Winners share secrets of the lottery
CUDAHY, Wis. (CBS 58) -- Lottery fever hit Wisconsin hard in October. Convenience stores were slammed with sales from customers dreaming big in hopes of winning a $1 billion prize. The odds are against players, but there are retail stores that have a history of selling winning tickets, like Charlie's Discount Liquor and Tobacco in Cudahy. According to lottery data, they've sold 58 winning tickets, totaling nearly $345,000, since 2010.
"I have stacks and stacks of customers that win the lottery in our store because we sell so much lottery.”
Audi himself is among the winners. He's won 36 times since 2011, raking in almost $100,000.
"I like to play the Pick 3, my son's birth date, and sometimes I'll take a scratch off and scratch it."
It's not illegal for retailers to play the lottery. Jean Adler, the Deputy Director of the Wisconsin Lottery, says when retailers buy tickets, they own them.
"We do not sell on consignment. It’s theirs like any other merchandise they sell. So, they can choose to play them if they want to. We don’t have anything that bans them," said Adler.
As for Audi's frequent wins, Adler says winning is in direct correlation to sales. Charlie's Discount Liquor and Tobacco sells a lot of tickets; therefore, their odds of winning are higher.
"I wouldn’t be putting in 15 hours a day if I knew which tickets were winners," said Audi.
Audi is not the only frequent winner in Wisconsin, nor has he won the most.
According to lottery data, Joe from Milwaukee has won the lottery 43 times since 2012, raking in over $2 million. Howard from Milwaukee has won 47 times, bringing in $47,000. Chris from Pewaukee has 40 wins since 2010. He's taken home $50,000. And with 38 wins since 2010, Michael from Jackson has earned nearly $83,000.
The Wisconsin lottery operates under the Department of Revenue. There are 60 employees, some of whom work on the security team, monitoring frequent winners and investigating when necessary. Adler says the first step is to look into what types of games frequent winners are playing.
"Almost all of them are playing games that have low dollars wins, but they show up on the winner list because they’re over $600," said Adler. "When you see people who hit the winner list frequently, they are our most frequent players."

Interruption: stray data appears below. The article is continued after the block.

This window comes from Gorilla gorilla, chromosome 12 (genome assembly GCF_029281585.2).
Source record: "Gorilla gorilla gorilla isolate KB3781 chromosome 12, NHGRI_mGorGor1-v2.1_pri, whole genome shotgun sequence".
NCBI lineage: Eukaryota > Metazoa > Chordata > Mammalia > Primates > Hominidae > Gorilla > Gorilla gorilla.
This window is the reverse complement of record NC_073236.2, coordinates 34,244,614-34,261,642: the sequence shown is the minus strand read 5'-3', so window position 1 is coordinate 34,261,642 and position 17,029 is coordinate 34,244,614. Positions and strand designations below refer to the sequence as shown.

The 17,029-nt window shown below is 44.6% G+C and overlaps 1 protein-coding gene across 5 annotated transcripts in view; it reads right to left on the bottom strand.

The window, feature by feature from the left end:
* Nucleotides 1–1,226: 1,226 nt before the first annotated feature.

Scratch off games with low prizes have the best odds to win. Lottery data shows the most frequent winners are playing those small-prize games.
Of Audi's 36 wins, 26 were for $1,000 or less. All but three of Chris' 40 wins were for $1,000, so were 31 of Michael's 38 wins.
Pick 3 and Pick 4 games also produce frequent winners.
"Often times people have numbers they like to play, and they’ll actually play those numbers multiple times to a single draw," said Adler. "So, if they buy four tickets that have the same numbers, and they hit, they’ll show four different wins because each of those is considered a win."
If frequent winners are playing small prize games and winning often, Adler says the investigation usually stops there. If there are more questions, the lottery security team conducts interviews and can request surveillance video. Adler says there have been no cases that have resulted in fraud.
Non-fraudulent, frequent winners don't have better odds than anyone else, but a lottery expert and systems engineer at UW-Madison says there are things you can do to increase what you take home.
"You’re more likely to have a higher payout if you pick bigger numbers, and this is because when people choose numbers, they tend to choose numbers based on birthdays. So, the numbers 1-12 are chosen most frequently. And the numbers 1-30 are also chosen a lot," said Laura Albert, the Assistant Dean in the College of Engineering.
"You’re more likely to be the only winner, who doesn’t have to split the jackpot, if you choose bigger numbers, and those happen to be the right numbers."
The odds to win are better in games with smaller prizes, like scratch off games. National games, like Powerball and Mega Millions, have a bigger entry pool, so your odds are better in state lotteries. The more you play, the more likely you are to win.
Lottery ticket security
If you do get a winning ticket, Adler has some advice. First and foremost, sign the ticket. If you're not sure if it's a winner, take it to a lottery retailer. All stores are equipped with self-check stations.
"A player can walk up, scan their ticket, and it will tell them the dollar amount they’ve won, if it’s a winning tickets under $600. If it’s a winning ticket, but over $600, it will say claim at lottery. If it’s a non-winning ticket, it’ll say not a winning ticket."
There is also a player's hotline for questions 608-266-7777.
There are about 3,900 retailers selling lottery tickets in Wisconsin. According to Adler, to qualify to sell lottery, retailers cannot have any felonies or gambling offenses, not even a misdemeanor. Their contracts are renewed every three years.
Employees of the Wisconsin Lottery are not allowed to play. All employees get background and finger print checks every five years.
Property tax relief
The lottery is celebrating 30 years in 2018. Since the first ticket was sold in 1988, the Wisconsin lottery has provided a credit toward property tax relief. In all, the lottery has given back $4.3 billion in property tax relief.
"This year we did $236 million that will go towards property tax relief. That equates to about $160 on average for homeowners," said Adler.
To learn more about the Wisconsin lottery and to check your odds, click here.